Re: (OPE-L) Ajit's paper

From: Phil Dunn (pscumnud@DIRCON.CO.UK)
Date: Sun Jun 06 2004 - 15:33:26 EDT

Ajit Sinha wrote:
>what is price? I guess both of us would agree that it
>is not a thing or an animal like a dog. By price
>economists mean a set of ratios that exchange of
>commodities follow in a given circumstances. Once
>those circumstances are specified, one knows what
>those ratios are--they have no other place to go. Your
>contention is that the ratios that prevailed in the
>previous period must be the part of the specification
>of the circumstances that determine prices in the
>present period. But the contention begs the simple
>question: but on what grounds? Your answer, I presume
>would be: the cost or measure of capital goods on
>which a rate of profits is earned was bought in the
>previous period, and so those prices are relevant in
>determining today's prices (I guess, this is what the
>TSS argument is). So let's follow this to see where it
>takes us. Let us suppose that I used 2x and 3y to
>produce 1 unit of z. The price of x and y in the
>previous period happened to be $25 each, and the price
>of z in the current period happens to be $60, so
>according to your calculations I have made 20% rate of
>profit (alternatively I add 20% rate of profit on my
>$50 investment and sell the commodity at $60). But let
>us suppose that the prices of x and y have risen from
>previous period to the current period by 100% [60%, surely. PD], that is
>now they are $40 each. Now, if this is the case, then
>I have to be an idiot to think that I have made 20%
>rate of profit. Any business person would not be such
>an idiot. No matter at what price s/he bought her
>inputs, she must realize that she does not now have
>enough to stay in the business--given she cannot even
>produce one unit now. That is why to claim that
>profits must be calculated on money capital actually
>spent rather than cost of the replacement of capital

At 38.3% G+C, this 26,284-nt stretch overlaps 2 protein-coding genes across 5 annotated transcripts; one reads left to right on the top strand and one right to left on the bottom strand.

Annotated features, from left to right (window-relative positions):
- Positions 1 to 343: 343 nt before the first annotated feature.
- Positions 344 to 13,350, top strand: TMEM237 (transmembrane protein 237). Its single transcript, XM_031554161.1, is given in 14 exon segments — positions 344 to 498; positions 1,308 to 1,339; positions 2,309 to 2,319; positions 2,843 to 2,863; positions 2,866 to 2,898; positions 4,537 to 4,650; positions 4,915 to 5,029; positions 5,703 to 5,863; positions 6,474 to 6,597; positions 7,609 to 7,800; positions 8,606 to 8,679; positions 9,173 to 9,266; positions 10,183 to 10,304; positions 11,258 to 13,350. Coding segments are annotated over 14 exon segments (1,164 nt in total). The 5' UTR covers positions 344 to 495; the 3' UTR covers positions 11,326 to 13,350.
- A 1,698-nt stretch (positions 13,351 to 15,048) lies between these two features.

>goods amounts to irrational calculations. Economies
>cannot run on such irrational calculations. As you can
>see, my business is gone under but you would like to
>convince me that it is doing pretty good.

Hi Ajit

Not good enough.  You fail to distinguish between a general rise in
prices and a rise confined to just x and y.
If the rise is confined to x and y then the rate of profit is indeed
20%.  Whether the business person decides to continue operations
depends, inter alia, on whether she can make a profit when x and y
are $40 instead of $25.
That depends on the dollar price of z in the second period and
inflation).  The money capital required can be borrowed.

If, on the other hand, the rise in prices is due to general inflation
of 60%, then she has made a loss.

Profit (in period end dollars) = $60 - 1.6 times $50 = -$20

Suppose that the value of money is 0.16 hours per dollar at the start
of the period.  At the end it will be 0.1 hours per dollar.

Surplus value = $60*0.1 - $50 *0.16  =  -2 hours

The rate of profit is calculated on the VALUE of money capital
advanced (8 hours).  This does not change over the period.  The value
of replacement costs is not relevant.  Again, the decision to
continue operations is a matter of prospects.



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